Cavity nesting birds include Swifts (largely building dependent in the UK), House Sparrows and Starlings (urban birds). These species have nested for generations in older houses in holes and cavities under the eaves and in walls. However, they are in dramatic decline – Sparrows and Starlings are Red Listed and Swifts have declined by 60% in the last 25 years, so the Swift may well move from the Amber to the Red list at the next BoCC revision in 2021. According to IUCN criteria for the potential for extinction in Great Britain, the Swift is labelled as ‘Endangered’.
One big factor in the decline of all three is likely to be the loss of nesting sites through building renovation and insulation and more rigorous standards in new build homes. Further information is available in a recent article (Reference 2) reviewing the conservation status of the Swift, the growing public interest and the urgent action needed to prevent further loss by providing suitable nest sites in new developments.
Evidence is now emerging from studies being undertaken at various sites across the country that swift bricks are being used by a variety of small birds and could be described as a ‘universal’ brick for small building-dependent species. See link to a recent press release from a Duchy of Cornwall site that is in its second year of collecting data:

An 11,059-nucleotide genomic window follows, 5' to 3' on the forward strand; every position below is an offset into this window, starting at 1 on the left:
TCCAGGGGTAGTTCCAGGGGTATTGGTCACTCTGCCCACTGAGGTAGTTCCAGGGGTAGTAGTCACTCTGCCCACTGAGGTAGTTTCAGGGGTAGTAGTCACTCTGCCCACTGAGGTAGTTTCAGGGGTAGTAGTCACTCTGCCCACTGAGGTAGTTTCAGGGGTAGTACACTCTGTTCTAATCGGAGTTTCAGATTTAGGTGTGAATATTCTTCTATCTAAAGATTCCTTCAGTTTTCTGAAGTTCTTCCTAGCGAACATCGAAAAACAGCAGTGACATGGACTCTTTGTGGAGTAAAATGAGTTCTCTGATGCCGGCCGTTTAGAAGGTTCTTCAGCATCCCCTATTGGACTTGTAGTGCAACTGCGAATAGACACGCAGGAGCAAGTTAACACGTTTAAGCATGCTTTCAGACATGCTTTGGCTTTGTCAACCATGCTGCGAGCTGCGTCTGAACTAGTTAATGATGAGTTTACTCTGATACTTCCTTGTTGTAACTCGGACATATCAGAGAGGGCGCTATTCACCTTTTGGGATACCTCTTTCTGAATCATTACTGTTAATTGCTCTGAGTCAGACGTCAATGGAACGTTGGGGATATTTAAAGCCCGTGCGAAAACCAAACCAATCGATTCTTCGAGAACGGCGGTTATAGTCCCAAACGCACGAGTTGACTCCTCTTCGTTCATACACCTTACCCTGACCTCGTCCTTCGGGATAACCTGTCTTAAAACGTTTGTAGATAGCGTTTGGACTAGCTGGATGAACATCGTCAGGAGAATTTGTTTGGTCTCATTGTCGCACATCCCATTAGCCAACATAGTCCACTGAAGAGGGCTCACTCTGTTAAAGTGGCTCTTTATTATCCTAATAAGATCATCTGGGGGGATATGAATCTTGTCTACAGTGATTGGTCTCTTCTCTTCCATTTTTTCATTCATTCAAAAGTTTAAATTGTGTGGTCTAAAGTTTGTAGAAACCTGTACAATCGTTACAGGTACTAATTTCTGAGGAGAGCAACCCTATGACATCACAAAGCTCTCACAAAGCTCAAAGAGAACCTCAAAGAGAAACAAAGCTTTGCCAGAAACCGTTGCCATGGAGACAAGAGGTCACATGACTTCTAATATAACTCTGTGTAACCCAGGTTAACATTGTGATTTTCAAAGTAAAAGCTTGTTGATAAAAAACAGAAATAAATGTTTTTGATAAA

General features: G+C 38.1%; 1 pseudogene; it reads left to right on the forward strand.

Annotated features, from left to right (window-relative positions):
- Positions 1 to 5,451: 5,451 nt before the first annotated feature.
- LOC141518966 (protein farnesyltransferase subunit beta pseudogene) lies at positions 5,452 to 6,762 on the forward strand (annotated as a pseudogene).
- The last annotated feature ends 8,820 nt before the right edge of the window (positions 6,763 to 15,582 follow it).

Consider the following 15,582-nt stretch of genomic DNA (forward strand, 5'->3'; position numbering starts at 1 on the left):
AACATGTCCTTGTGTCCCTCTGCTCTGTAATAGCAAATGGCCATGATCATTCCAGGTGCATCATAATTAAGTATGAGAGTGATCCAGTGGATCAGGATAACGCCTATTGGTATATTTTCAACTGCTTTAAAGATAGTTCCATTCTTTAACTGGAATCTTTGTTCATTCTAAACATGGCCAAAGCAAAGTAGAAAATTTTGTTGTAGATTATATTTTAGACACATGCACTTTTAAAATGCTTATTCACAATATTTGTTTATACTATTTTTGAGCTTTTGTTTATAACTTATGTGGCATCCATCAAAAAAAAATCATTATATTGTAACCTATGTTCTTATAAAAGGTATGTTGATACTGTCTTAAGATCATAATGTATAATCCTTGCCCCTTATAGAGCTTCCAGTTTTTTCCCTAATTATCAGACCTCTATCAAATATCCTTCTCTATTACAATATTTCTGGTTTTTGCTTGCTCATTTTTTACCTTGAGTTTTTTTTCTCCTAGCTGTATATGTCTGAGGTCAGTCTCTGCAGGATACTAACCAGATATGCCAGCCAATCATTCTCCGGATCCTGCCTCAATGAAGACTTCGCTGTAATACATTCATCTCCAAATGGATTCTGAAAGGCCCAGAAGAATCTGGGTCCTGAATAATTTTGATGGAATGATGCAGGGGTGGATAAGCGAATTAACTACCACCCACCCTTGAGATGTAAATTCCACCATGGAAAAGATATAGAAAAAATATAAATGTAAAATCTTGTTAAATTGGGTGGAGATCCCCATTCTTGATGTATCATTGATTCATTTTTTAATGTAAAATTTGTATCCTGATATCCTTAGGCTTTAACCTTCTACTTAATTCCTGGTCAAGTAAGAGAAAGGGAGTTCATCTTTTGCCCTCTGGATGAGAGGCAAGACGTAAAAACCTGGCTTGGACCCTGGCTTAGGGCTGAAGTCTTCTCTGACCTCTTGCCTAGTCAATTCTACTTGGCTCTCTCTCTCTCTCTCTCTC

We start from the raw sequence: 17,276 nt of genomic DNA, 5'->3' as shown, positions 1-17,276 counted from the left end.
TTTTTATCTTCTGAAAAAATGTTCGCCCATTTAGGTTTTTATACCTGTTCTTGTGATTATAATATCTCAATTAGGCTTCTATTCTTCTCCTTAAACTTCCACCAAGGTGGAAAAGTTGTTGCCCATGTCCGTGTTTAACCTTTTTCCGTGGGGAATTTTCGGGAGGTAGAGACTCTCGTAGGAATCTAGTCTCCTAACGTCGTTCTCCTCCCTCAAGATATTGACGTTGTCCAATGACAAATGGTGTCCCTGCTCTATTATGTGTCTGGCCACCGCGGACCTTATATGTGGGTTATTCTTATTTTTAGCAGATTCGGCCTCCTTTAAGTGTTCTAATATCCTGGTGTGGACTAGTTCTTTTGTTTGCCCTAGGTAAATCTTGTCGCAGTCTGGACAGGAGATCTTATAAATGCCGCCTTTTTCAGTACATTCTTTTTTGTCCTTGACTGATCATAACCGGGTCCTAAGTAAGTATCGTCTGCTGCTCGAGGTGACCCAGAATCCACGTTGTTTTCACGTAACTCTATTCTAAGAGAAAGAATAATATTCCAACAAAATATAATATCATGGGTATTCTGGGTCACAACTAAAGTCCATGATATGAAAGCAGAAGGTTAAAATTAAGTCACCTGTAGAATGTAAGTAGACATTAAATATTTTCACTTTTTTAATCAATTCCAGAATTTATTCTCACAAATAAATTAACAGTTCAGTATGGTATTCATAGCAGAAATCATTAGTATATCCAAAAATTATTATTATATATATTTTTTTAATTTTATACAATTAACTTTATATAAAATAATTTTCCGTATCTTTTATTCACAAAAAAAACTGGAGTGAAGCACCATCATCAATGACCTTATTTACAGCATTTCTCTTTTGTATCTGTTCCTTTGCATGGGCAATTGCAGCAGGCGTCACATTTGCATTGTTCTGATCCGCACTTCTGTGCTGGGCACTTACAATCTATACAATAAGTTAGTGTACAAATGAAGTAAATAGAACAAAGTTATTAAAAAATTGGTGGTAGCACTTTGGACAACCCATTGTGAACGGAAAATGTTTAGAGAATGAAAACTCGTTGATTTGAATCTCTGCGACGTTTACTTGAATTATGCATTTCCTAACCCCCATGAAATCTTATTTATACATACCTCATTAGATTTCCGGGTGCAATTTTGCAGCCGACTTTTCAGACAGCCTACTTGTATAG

Across the country, Swifts, House Sparrows, House Martins, Blue Tits, Great Tits, Starlings and Nuthatches have all been recorded nesting in swift bricks.
This is also very good news for developers as it means that one brick type will provide a very cost-effective ecological enhancement for a variety of bird species. These integral swift bricks are very easy to include in routine building practices with a range of sizes and finishes to suit all types of building resulting in an inexpensive biodiversity enhancement with the nesting site confined within the brick with no access to the roof space or cavity.
At least a 1:1 ratio of nest bricks per dwelling is generally accepted now as good practice – a level of provision outlined in the award-winning Exeter City Council Residential Design Guide SPD (2010). Representatives of the RSPB South West Regional Office have been working with Exeter Planners over a period of 10 years on the implementation of the biodiversity requirements of this guide and there is acceptance that in many cases the most suitable box type for all cavity nesting birds is the integral swift brick.
A similar standard was adopted by the Town and Country Planning Association and the Wildlife Trusts in 2012 (Reference 3) and by RIBA in 2013 (Reference 1).
Examples of recent Planning Authority Guidance on the level of provision include the Oxford City Council Technical Advice Note on Biodiversity (Reference 4), which gives an ‘expected provision’ of bird nest sites for building dependent birds (i.e. Swifts) at a rate of 1 per house and 1 per 2 flats, with separate provision for bats at a rate of 1 per 5 houses. Provision of such nest bricks in schools, student accommodation and hotels is addressed by a ratio of 1 per 250 m2 floor space.